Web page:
Tearing centralized enterprises apart comes with a cost “that goes beyond IT,” emphasized Chris Wright, chief information officer of the Nestlé Group, also at the Milan event. “We did the calculation of what separate geographical landscapes cost – not just to IT, which was expensive enough, but to the business as a whole. Given all the efficiencies gained from shared services over the years, we estimate in-country resources will increase significantly, and the smaller the country, the higher the increase. These losses from de-globalization are scary.”
Localizing means using area vendors and solutions, from technology providers to material suppliers, to ensure smooth operations. In many counties, local sourcing has become an imperative, even without formal laws. In China, “we already have to use China-local systems on the customer-facing side, or we can’t get the performance,” noted Ray Huber, senior vice president of information technology and sector chief information officer at Eaton, an American-Irish power management firm.
Second, operations hedging – a process that spreads capabilities to reduce risk of disruption – will become increasingly important, in turn reducing economies of scale and increasing costs. For example, earlier this month, Apple partner Foxconn Technology Group announced plans to invest about $700 million on a new plant in India to reduce reliance on China.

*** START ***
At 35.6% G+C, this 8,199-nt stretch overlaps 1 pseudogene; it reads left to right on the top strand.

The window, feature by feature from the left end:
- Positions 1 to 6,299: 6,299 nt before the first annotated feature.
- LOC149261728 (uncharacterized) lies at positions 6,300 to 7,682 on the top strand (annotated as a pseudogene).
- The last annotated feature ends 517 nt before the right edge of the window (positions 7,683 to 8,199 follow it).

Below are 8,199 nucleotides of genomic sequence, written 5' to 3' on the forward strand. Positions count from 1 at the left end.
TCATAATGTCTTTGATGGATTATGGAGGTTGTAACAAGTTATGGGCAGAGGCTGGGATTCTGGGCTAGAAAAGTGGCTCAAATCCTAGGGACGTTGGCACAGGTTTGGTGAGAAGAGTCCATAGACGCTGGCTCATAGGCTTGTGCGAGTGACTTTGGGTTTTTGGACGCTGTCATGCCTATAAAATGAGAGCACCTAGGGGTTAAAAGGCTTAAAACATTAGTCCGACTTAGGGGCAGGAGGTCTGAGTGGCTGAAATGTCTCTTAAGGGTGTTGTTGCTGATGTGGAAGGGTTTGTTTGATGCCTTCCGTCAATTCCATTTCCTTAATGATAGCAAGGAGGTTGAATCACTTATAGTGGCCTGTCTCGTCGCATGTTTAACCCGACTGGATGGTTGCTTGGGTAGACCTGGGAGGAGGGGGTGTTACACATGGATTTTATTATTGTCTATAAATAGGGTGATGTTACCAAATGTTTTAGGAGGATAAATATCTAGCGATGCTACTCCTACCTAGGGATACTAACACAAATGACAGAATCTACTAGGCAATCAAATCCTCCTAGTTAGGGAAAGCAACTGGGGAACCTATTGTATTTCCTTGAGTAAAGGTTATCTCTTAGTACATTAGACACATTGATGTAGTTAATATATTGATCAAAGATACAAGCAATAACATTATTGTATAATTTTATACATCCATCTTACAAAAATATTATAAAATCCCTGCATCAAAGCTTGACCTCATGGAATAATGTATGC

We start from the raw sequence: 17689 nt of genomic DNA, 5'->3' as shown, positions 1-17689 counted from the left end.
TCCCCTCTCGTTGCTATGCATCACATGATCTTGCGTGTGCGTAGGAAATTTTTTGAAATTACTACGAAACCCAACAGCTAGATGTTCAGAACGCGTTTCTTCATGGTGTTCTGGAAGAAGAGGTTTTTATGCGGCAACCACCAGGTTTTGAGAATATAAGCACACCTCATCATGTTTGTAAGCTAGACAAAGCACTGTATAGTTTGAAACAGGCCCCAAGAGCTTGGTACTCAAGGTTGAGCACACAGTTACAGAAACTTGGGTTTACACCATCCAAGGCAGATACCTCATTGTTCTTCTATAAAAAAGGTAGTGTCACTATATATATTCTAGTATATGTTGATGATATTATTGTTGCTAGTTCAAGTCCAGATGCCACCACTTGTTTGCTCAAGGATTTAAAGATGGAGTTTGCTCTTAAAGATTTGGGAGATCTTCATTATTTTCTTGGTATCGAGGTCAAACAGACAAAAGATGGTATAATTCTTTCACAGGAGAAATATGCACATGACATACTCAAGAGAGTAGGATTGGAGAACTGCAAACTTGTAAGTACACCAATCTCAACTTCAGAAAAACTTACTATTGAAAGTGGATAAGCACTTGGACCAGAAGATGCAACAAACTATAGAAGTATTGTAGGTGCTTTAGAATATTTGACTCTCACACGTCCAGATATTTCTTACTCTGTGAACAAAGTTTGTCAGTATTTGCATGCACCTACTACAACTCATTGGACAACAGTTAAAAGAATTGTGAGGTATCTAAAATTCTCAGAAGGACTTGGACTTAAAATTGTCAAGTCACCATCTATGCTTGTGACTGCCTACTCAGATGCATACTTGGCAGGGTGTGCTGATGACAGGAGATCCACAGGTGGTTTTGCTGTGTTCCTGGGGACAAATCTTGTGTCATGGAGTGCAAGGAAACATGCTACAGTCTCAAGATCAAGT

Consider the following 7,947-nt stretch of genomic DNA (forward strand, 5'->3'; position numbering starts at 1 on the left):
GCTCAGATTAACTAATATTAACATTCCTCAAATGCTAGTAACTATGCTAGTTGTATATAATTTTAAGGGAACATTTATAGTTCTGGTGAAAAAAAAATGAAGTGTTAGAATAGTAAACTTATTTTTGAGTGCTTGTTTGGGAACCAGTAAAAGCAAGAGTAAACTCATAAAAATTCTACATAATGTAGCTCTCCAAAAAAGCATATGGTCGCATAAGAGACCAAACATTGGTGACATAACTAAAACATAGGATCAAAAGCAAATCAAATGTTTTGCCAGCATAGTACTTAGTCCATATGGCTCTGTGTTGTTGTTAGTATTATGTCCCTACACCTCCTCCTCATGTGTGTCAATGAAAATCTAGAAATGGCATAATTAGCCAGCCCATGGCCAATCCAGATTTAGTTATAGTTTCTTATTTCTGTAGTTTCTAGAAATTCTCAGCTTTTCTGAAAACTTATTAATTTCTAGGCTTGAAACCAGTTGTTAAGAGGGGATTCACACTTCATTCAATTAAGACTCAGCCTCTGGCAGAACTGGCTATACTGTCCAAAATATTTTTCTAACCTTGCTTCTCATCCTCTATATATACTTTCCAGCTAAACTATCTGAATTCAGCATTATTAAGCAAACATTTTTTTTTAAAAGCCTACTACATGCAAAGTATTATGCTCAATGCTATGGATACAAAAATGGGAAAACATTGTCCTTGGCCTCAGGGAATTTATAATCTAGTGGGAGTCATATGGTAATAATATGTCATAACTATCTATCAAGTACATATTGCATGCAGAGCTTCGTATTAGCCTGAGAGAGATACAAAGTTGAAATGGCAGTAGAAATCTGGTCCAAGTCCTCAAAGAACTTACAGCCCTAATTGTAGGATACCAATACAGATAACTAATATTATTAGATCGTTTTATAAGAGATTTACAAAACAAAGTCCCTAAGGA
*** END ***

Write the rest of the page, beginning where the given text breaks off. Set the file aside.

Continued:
Technology firms are not the only firms contemplating such moves. From toys to apparel, manufacturers are analyzing the risk landscape and looking for ways to diversify.
Staying nimble. Threats can come quickly from surprising sources. “There has been a period of stability, in which we all drove efficiency,” Bill Braun, CIO of Chevron, mused. “We are now going into a period of instability, and we have to drive for resilience.” Threats originate anywhere – from changing political regimes and regulation to withering taxes and cyberattacks. “You don’t know which threat it’s going to be, but they all lead to the same basic idea, which is you need to spread your capabilities, whether that’s people or facilities or anything else.”
A well-formed hedging strategy allows firms to move quickly when things change. “The problem with China the last few years is that you wake up and something is shut off, but nobody ever said it was going to be,” Steve Zerby, CIO of manufacturer Owens Corning, remarked. “We used to see these trends coming over a period of years. Now, we are one act of legislature away from not being able to continue to operate in the same way. The days of having a five-year plan and getting there in four years are over. We may have to get to a new model in four days.”
Lastly, managers should evaluate exiting some countries due to the expense of supporting subscale operations or serving small markets. American clothing retailer Gap sold its Chinese business to Baozun, a local e-commerce company, in late 2022 after 12 years of operating in the region.
Citing the challenging business and legal environment in China, both Yahoo and Microsoft’s LinkedIn exited the country in 2021. To them, the costs had outweighed the benefits. “Understanding the true costs is very relevant,” noted Twila Day, CIO of Huntsman, in Milan last year. “Even though China might be one of the largest parts of your business, you can reach a point where the costs mean it’s no longer profitable. But so much of the spend tends to get buried that you don’t really know what it’s truly going to cost to do all the segregation.”
The events of the past five years have made it clear that decoupling is a strategy that’s here to stay. It also means that business leaders and consumers must plan for continued inflationary pressure.